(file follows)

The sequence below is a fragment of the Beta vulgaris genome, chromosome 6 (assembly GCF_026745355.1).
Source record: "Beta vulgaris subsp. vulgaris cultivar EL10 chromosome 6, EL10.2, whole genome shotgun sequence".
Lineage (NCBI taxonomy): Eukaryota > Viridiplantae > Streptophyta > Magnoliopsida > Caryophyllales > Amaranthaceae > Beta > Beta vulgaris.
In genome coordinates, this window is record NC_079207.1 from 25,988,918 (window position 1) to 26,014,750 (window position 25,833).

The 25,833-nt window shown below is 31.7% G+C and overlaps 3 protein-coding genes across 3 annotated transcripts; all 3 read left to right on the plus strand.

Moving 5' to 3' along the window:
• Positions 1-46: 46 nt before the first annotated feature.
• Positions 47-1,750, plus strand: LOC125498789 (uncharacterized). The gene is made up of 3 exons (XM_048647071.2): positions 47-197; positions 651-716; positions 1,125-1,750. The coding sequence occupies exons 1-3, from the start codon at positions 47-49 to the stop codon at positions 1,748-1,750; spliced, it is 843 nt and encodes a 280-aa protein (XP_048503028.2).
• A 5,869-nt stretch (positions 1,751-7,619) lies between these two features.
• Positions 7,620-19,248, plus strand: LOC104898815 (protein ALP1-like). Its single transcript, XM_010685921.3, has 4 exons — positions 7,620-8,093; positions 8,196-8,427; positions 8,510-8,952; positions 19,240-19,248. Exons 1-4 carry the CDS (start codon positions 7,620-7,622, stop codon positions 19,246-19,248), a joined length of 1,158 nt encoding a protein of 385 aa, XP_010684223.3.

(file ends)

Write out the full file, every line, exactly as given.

The sequence below is a fragment of the Beta vulgaris genome, chromosome 6 (assembly GCF_026745355.1).
Source record: "Beta vulgaris subsp. vulgaris cultivar EL10 chromosome 6, EL10.2, whole genome shotgun sequence".
Lineage (NCBI taxonomy): Eukaryota > Viridiplantae > Streptophyta > Magnoliopsida > Caryophyllales > Amaranthaceae > Beta > Beta vulgaris.
In genome coordinates, this window is record NC_079207.1 from 25,988,918 (window position 1) to 26,014,750 (window position 25,833).

The 25,833-nt window shown below is 31.7% G+C and overlaps 3 protein-coding genes across 3 annotated transcripts; all 3 read left to right on the plus strand.

Moving 5' to 3' along the window:
• Positions 1-46: 46 nt before the first annotated feature.
• Positions 47-1,750, plus strand: LOC125498789 (uncharacterized). The gene is made up of 3 exons (XM_048647071.2): positions 47-197; positions 651-716; positions 1,125-1,750. The coding sequence occupies exons 1-3, from the start codon at positions 47-49 to the stop codon at positions 1,748-1,750; spliced, it is 843 nt and encodes a 280-aa protein (XP_048503028.2).
• A 5,869-nt stretch (positions 1,751-7,619) lies between these two features.
• Positions 7,620-19,248, plus strand: LOC104898815 (protein ALP1-like). Its single transcript, XM_010685921.3, has 4 exons — positions 7,620-8,093; positions 8,196-8,427; positions 8,510-8,952; positions 19,240-19,248. Exons 1-4 carry the CDS (start codon positions 7,620-7,622, stop codon positions 19,246-19,248), a joined length of 1,158 nt encoding a protein of 385 aa, XP_010684223.3.